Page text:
HARRISBURG, March 1, 2011 – A bill designed to boost State Police training efforts while creating a fairer funding system passed a key Senate committee today, said state Sen. Christine M. Tartaglione.

Senate Bill 237 will redirect millions of dollars collected in fines toward cadet training efforts, while municipalities that provide less than 40 hours of local police coverage would lose their share of fines collected through State Police traffic stops.

“Police coverage is increasingly complex and expensive,” Tartaglione said. “This bill will  help ease the coverage complications and financial pressure on the State Police while creating a fairer funding system for all Pennsylvania taxpayers.”

Under current law, half of the traffic-enforcement fines collected through state police patrols in a local municipality are returned to the municipality through a Motor License Fund formula – even if the municipality relies only on the state for police protection.

“Taxpayers in hundreds of cities foot the bill for most police services through local property taxes, while more than 1,500 municipalities pay nothing, and get money back,” Tartaglione said. “This puts strain on our most vulnerable communities and tough economic times make it worse.”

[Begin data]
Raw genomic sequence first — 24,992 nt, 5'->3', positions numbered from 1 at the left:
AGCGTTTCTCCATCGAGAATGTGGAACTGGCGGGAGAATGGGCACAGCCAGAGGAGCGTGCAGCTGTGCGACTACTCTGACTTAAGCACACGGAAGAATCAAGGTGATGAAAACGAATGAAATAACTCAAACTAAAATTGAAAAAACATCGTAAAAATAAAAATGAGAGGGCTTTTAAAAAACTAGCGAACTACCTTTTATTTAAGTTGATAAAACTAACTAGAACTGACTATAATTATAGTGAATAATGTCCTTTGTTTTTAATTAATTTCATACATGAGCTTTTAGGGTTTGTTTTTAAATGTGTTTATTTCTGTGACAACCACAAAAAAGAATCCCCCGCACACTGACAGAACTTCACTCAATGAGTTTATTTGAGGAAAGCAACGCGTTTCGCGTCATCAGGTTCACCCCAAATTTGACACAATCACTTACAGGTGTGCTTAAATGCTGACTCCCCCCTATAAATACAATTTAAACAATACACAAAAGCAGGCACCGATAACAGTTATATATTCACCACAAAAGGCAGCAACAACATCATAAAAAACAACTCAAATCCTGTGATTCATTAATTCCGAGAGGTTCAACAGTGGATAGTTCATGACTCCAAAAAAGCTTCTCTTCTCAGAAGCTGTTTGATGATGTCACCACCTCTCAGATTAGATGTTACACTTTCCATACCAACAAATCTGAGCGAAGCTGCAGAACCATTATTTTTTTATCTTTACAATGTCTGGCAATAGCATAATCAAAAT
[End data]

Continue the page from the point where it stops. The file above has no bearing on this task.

Senate Bill 237 would deny distribution of traffic-fine revenue from the Motor License Fund to any municipality that does not provide locally for at least 40 hours of coverage per week through its own force or a regional contract.  An amendment inserted today exempts municipalities with fewer than 3,000 residents. It passed the Senate Transportation Committee today unanimously. The bill is expected to affect about 1,200 municipalities across Pennsylvania and steer more than $4 million toward State Police cadet training.